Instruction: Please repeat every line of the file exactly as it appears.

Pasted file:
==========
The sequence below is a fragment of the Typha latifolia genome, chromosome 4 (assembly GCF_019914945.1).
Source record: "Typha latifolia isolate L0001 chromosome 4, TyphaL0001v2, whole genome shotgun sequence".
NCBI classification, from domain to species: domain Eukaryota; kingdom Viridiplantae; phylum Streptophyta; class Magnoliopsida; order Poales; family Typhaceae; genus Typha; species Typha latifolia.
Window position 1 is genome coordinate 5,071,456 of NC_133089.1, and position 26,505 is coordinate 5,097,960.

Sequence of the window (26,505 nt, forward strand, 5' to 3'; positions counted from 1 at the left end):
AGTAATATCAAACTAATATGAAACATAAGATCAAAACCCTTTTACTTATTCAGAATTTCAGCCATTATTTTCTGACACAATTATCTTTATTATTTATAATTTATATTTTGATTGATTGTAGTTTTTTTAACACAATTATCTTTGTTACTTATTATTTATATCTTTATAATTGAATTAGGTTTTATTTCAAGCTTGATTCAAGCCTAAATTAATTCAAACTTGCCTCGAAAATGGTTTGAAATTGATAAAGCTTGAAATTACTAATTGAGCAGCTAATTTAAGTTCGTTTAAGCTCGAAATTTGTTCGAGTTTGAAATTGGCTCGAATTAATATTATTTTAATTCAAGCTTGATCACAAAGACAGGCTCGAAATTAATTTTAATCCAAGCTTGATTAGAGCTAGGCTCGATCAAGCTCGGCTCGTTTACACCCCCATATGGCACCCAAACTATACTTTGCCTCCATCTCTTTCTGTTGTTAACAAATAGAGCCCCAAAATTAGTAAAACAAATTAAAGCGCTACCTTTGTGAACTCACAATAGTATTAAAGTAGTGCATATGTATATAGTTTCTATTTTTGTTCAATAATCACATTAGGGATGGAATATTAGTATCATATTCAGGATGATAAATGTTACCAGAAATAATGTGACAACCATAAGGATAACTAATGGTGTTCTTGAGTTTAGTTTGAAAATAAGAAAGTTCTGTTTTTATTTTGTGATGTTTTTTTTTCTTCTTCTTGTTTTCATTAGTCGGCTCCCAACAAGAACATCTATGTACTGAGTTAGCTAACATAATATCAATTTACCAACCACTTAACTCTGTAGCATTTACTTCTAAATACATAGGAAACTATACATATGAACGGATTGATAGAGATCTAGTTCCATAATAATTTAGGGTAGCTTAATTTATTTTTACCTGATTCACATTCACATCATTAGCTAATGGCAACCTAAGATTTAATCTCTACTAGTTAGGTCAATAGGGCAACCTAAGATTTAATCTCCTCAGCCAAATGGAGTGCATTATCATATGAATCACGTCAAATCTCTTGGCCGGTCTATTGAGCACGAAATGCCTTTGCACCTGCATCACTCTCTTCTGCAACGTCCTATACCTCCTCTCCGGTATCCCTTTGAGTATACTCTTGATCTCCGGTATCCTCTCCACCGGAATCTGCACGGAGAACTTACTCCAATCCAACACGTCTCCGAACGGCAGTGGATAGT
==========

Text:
The sequence below is a fragment of the Typha latifolia genome, chromosome 4 (assembly GCF_019914945.1).
Source record: "Typha latifolia isolate L0001 chromosome 4, TyphaL0001v2, whole genome shotgun sequence".
NCBI classification, from domain to species: domain Eukaryota; kingdom Viridiplantae; phylum Streptophyta; class Magnoliopsida; order Poales; family Typhaceae; genus Typha; species Typha latifolia.
Window position 1 is genome coordinate 5,071,456 of NC_133089.1, and position 26,505 is coordinate 5,097,960.

Sequence of the window (26,505 nt, forward strand, 5' to 3'; positions counted from 1 at the left end):
AGTAATATCAAACTAATATGAAACATAAGATCAAAACCCTTTTACTTATTCAGAATTTCAGCCATTATTTTCTGACACAATTATCTTTATTATTTATAATTTATATTTTGATTGATTGTAGTTTTTTTAACACAATTATCTTTGTTACTTATTATTTATATCTTTATAATTGAATTAGGTTTTATTTCAAGCTTGATTCAAGCCTAAATTAATTCAAACTTGCCTCGAAAATGGTTTGAAATTGATAAAGCTTGAAATTACTAATTGAGCAGCTAATTTAAGTTCGTTTAAGCTCGAAATTTGTTCGAGTTTGAAATTGGCTCGAATTAATATTATTTTAATTCAAGCTTGATCACAAAGACAGGCTCGAAATTAATTTTAATCCAAGCTTGATTAGAGCTAGGCTCGATCAAGCTCGGCTCGTTTACACCCCCATATGGCACCCAAACTATACTTTGCCTCCATCTCTTTCTGTTGTTAACAAATAGAGCCCCAAAATTAGTAAAACAAATTAAAGCGCTACCTTTGTGAACTCACAATAGTATTAAAGTAGTGCATATGTATATAGTTTCTATTTTTGTTCAATAATCACATTAGGGATGGAATATTAGTATCATATTCAGGATGATAAATGTTACCAGAAATAATGTGACAACCATAAGGATAACTAATGGTGTTCTTGAGTTTAGTTTGAAAATAAGAAAGTTCTGTTTTTATTTTGTGATGTTTTTTTTTCTTCTTCTTGTTTTCATTAGTCGGCTCCCAACAAGAACATCTATGTACTGAGTTAGCTAACATAATATCAATTTACCAACCACTTAACTCTGTAGCATTTACTTCTAAATACATAGGAAACTATACATATGAACGGATTGATAGAGATCTAGTTCCATAATAATTTAGGGTAGCTTAATTTATTTTTACCTGATTCACATTCACATCATTAGCTAATGGCAACCTAAGATTTAATCTCTACTAGTTAGGTCAATAGGGCAACCTAAGATTTAATCTCCTCAGCCAAATGGAGTGCATTATCATATGAATCACGTCAAATCTCTTGGCCGGTCTATTGAGCACGAAATGCCTTTGCACCTGCATCACTCTCTTCTGCAACGTCCTATACCTCCTCTCCGGTATCCCTTTGAGTATACTCTTGATCTCCGGTATCCTCTCCACCGGAATCTGCACGGAGAACTTACTCCAATCCAACACGTCTCCGAACGGCAGTGGATAGT